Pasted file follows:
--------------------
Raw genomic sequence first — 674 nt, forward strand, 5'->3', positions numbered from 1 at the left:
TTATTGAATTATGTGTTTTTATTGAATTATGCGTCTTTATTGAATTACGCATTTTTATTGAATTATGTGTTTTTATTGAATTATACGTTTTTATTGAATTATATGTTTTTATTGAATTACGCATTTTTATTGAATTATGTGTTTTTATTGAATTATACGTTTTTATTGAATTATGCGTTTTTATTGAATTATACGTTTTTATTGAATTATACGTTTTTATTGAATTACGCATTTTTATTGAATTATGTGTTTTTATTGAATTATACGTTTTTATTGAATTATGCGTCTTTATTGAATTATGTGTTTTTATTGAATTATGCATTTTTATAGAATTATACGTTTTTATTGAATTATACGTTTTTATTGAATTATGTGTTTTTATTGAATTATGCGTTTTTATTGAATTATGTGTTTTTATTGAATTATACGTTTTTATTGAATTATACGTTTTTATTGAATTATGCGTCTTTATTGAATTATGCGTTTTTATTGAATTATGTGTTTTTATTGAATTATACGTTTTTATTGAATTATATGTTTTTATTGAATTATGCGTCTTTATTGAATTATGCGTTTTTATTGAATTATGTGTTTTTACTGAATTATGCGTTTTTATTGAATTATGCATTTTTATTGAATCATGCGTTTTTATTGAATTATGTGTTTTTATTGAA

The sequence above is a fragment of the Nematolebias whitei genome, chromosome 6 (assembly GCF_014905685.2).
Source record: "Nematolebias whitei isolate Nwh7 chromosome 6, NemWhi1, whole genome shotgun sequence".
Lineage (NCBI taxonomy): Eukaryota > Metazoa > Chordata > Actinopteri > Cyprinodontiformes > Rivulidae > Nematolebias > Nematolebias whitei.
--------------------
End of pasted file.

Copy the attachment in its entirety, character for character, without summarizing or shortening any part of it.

Raw genomic sequence first — 674 nt, forward strand, 5'->3', positions numbered from 1 at the left:
TTATTGAATTATGTGTTTTTATTGAATTATGCGTCTTTATTGAATTACGCATTTTTATTGAATTATGTGTTTTTATTGAATTATACGTTTTTATTGAATTATATGTTTTTATTGAATTACGCATTTTTATTGAATTATGTGTTTTTATTGAATTATACGTTTTTATTGAATTATGCGTTTTTATTGAATTATACGTTTTTATTGAATTATACGTTTTTATTGAATTACGCATTTTTATTGAATTATGTGTTTTTATTGAATTATACGTTTTTATTGAATTATGCGTCTTTATTGAATTATGTGTTTTTATTGAATTATGCATTTTTATAGAATTATACGTTTTTATTGAATTATACGTTTTTATTGAATTATGTGTTTTTATTGAATTATGCGTTTTTATTGAATTATGTGTTTTTATTGAATTATACGTTTTTATTGAATTATACGTTTTTATTGAATTATGCGTCTTTATTGAATTATGCGTTTTTATTGAATTATGTGTTTTTATTGAATTATACGTTTTTATTGAATTATATGTTTTTATTGAATTATGCGTCTTTATTGAATTATGCGTTTTTATTGAATTATGTGTTTTTACTGAATTATGCGTTTTTATTGAATTATGCATTTTTATTGAATCATGCGTTTTTATTGAATTATGTGTTTTTATTGAA

The sequence above is a fragment of the Nematolebias whitei genome, chromosome 6 (assembly GCF_014905685.2).
Source record: "Nematolebias whitei isolate Nwh7 chromosome 6, NemWhi1, whole genome shotgun sequence".
Lineage (NCBI taxonomy): Eukaryota > Metazoa > Chordata > Actinopteri > Cyprinodontiformes > Rivulidae > Nematolebias > Nematolebias whitei.